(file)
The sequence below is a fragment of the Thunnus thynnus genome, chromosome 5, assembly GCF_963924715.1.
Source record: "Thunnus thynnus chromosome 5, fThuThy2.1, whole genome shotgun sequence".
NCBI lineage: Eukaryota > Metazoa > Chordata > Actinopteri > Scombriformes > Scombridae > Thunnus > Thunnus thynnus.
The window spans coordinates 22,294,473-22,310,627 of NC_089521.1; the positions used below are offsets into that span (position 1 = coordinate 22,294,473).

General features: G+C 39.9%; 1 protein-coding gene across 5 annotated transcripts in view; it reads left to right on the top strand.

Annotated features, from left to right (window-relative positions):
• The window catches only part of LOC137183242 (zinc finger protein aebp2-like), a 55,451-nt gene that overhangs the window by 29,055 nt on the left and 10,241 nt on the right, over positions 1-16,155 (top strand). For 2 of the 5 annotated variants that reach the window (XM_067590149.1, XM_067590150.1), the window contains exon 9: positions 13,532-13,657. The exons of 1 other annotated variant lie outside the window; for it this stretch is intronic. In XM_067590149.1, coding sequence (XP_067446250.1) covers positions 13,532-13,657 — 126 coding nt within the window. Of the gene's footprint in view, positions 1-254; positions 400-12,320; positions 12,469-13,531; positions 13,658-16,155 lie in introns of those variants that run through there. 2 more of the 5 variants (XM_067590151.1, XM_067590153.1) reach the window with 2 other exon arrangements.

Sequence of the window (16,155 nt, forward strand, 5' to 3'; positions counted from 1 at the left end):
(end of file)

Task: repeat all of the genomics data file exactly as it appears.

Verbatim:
The sequence below is a fragment of the Thunnus thynnus genome, chromosome 5, assembly GCF_963924715.1.
Source record: "Thunnus thynnus chromosome 5, fThuThy2.1, whole genome shotgun sequence".
NCBI lineage: Eukaryota > Metazoa > Chordata > Actinopteri > Scombriformes > Scombridae > Thunnus > Thunnus thynnus.
The window spans coordinates 22,294,473-22,310,627 of NC_089521.1; the positions used below are offsets into that span (position 1 = coordinate 22,294,473).

General features: G+C 39.9%; 1 protein-coding gene across 5 annotated transcripts in view; it reads left to right on the top strand.

Annotated features, from left to right (window-relative positions):
• The window catches only part of LOC137183242 (zinc finger protein aebp2-like), a 55,451-nt gene that overhangs the window by 29,055 nt on the left and 10,241 nt on the right, over positions 1-16,155 (top strand). For 2 of the 5 annotated variants that reach the window (XM_067590149.1, XM_067590150.1), the window contains exon 9: positions 13,532-13,657. The exons of 1 other annotated variant lie outside the window; for it this stretch is intronic. In XM_067590149.1, coding sequence (XP_067446250.1) covers positions 13,532-13,657 — 126 coding nt within the window. Of the gene's footprint in view, positions 1-254; positions 400-12,320; positions 12,469-13,531; positions 13,658-16,155 lie in introns of those variants that run through there. 2 more of the 5 variants (XM_067590151.1, XM_067590153.1) reach the window with 2 other exon arrangements.

Sequence of the window (16,155 nt, forward strand, 5' to 3'; positions counted from 1 at the left end):